What can Marie Kondo teach us about Rest?
I’m a Marie Kondo believer. Tidying convert. Slave to the spark of Joy. But not everyone likes Marie Kondo. “back away from my books” scream the bibliophiles, “how dare she suggest it will improve my life, my anxiety, my fears.” write the unhappy, the stuck. After the launch of her Netflix special, I watched the praise and the hate roll in.
I’m less interested in the praise, because I agree with it. Her method works. I’m interested in the reasons why people don’t. Take the books for example. In an article in the Guardian, the author argues that not all her books bring her joy; some bring sadness, suffering, disgust even, but that doesn’t mean she should get rid of them. But this is not the point. Despite the emotions that arise when reading that book, it can still spark joy for you. The joy of displaying it on the shelf. The satisfaction you feel from having gained that knowledge, immersed yourself in the story. It’s still joy. It’s just wearing a disguise.
The thing you don’t want to do is the work. The hard work of going through ALL of your books one at a time. Do I want this? Do I want this? If you do this with all one thousand and one of your books and decide that a thousand are worth keeping, great. The going through it, the seeing everything you own in a pile on the floor, the sheer mass and size of it, *that* is the point as much as the space on the shelf that follows.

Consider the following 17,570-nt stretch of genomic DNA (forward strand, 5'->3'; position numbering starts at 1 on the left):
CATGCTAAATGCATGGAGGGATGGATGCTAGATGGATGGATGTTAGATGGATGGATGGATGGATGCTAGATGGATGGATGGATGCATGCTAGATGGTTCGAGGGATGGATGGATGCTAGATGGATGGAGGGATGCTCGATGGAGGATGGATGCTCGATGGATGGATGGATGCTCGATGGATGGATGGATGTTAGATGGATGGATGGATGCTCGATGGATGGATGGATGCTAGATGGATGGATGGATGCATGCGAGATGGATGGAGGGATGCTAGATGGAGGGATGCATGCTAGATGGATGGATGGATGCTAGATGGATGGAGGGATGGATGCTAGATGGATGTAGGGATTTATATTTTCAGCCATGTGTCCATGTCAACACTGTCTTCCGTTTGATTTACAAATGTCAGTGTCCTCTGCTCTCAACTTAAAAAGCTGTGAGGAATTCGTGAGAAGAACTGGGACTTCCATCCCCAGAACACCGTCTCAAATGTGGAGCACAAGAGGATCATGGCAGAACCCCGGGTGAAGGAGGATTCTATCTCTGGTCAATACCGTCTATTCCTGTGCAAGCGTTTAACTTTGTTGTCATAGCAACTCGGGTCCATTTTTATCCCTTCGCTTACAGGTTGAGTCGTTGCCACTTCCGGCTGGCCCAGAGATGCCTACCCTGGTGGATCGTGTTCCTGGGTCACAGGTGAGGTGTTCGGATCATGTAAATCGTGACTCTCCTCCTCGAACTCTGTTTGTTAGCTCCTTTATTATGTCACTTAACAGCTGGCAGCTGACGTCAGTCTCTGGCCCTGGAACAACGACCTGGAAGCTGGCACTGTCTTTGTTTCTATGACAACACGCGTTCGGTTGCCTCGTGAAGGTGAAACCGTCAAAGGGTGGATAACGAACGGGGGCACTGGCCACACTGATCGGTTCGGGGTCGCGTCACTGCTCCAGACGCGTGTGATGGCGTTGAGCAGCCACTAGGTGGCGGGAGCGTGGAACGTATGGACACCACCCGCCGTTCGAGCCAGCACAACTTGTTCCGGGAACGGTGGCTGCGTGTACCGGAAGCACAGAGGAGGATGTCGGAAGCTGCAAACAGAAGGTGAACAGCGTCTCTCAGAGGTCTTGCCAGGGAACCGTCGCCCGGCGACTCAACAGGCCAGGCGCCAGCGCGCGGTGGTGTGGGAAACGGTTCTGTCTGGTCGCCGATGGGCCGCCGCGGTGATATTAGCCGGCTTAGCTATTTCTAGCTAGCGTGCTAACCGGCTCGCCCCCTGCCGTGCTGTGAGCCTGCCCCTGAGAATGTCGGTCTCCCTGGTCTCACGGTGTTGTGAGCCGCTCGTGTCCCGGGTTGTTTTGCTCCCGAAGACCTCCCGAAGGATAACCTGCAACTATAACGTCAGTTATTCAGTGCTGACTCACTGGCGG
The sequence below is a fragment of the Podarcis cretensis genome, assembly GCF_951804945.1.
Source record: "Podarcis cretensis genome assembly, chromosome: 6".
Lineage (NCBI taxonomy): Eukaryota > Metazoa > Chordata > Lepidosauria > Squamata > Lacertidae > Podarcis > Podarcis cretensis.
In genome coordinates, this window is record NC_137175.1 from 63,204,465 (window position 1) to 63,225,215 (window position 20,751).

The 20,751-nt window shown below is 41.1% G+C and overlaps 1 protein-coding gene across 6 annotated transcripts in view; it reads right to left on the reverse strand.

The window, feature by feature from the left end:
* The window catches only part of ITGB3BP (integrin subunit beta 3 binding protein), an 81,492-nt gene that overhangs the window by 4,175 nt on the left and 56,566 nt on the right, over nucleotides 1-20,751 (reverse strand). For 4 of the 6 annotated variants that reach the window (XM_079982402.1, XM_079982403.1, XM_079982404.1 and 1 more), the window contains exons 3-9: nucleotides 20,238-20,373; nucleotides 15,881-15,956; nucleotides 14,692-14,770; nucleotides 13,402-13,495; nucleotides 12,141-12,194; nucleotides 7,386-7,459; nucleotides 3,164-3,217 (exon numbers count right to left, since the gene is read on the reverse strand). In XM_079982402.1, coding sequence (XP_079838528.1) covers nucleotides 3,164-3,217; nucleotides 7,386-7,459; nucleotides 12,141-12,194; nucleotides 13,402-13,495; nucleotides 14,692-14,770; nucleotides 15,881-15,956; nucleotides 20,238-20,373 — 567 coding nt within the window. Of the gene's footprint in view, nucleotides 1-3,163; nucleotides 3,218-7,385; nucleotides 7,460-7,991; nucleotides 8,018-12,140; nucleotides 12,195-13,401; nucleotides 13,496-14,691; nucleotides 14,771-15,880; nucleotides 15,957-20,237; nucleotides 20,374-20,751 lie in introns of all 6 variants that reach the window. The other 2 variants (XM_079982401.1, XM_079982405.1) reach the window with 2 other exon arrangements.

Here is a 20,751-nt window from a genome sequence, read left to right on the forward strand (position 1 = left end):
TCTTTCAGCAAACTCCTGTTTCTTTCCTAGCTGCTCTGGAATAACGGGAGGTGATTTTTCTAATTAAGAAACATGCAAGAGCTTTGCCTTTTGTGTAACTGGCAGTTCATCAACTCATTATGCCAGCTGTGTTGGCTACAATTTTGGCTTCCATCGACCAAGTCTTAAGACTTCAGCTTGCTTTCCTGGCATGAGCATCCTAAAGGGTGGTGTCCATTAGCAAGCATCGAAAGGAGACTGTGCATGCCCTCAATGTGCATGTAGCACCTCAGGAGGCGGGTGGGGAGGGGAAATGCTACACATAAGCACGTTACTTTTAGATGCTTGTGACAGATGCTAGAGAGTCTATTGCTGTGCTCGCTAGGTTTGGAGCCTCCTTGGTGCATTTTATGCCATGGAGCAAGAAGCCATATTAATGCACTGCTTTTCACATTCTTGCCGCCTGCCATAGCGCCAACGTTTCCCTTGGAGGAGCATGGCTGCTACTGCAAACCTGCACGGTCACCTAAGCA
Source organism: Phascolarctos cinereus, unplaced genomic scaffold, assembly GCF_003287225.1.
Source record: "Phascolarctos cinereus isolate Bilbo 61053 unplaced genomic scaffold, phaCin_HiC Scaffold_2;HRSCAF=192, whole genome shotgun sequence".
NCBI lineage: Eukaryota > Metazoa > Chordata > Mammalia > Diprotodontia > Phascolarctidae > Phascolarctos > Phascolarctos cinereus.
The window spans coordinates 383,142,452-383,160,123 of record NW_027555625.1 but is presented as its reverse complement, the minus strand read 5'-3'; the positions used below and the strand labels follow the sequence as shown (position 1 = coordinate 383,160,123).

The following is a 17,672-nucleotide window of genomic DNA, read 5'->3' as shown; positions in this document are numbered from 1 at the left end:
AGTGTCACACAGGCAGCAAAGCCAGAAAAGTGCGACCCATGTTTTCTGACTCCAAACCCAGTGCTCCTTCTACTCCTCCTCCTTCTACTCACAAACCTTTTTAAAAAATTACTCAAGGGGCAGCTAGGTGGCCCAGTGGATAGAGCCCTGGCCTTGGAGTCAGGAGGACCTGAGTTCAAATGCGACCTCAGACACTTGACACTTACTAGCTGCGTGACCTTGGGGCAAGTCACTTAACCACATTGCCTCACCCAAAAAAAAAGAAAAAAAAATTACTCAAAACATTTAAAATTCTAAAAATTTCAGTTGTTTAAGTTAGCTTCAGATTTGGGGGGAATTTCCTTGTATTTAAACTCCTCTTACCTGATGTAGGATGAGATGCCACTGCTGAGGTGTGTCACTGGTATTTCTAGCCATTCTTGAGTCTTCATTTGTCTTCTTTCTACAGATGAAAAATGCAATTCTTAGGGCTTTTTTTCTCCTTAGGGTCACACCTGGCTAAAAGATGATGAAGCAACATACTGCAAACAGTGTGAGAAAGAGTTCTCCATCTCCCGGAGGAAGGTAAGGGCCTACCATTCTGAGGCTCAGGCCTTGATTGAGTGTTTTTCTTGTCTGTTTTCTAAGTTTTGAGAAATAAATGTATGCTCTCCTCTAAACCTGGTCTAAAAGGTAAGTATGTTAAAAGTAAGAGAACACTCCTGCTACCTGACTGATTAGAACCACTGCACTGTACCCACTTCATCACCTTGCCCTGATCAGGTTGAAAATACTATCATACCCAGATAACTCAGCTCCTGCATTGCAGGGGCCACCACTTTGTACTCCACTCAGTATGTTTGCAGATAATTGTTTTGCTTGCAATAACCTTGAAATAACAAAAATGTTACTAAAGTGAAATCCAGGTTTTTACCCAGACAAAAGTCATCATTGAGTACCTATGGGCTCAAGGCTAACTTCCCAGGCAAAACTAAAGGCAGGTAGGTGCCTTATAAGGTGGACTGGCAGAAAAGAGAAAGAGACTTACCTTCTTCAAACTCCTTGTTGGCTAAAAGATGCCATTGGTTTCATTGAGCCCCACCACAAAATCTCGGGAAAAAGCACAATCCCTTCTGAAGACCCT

So what does this have to do with rest? Well, at first rest can be like seeing every item of clothing you own piled up on the bed. The sheer size of it is enough to wish you’d never started. “I feel more stressed when I do nothing” you might think “its easier for me to relax while doing something” you might tell yourself. Wrong. If you have the courage, and the humility to sit with that pile, that mountain, for just a short while, it gets smaller. And then it gets smaller. And then its just a few items, neatly folded, in a cute little box. What was a mountain becomes manageable. It makes space for joy.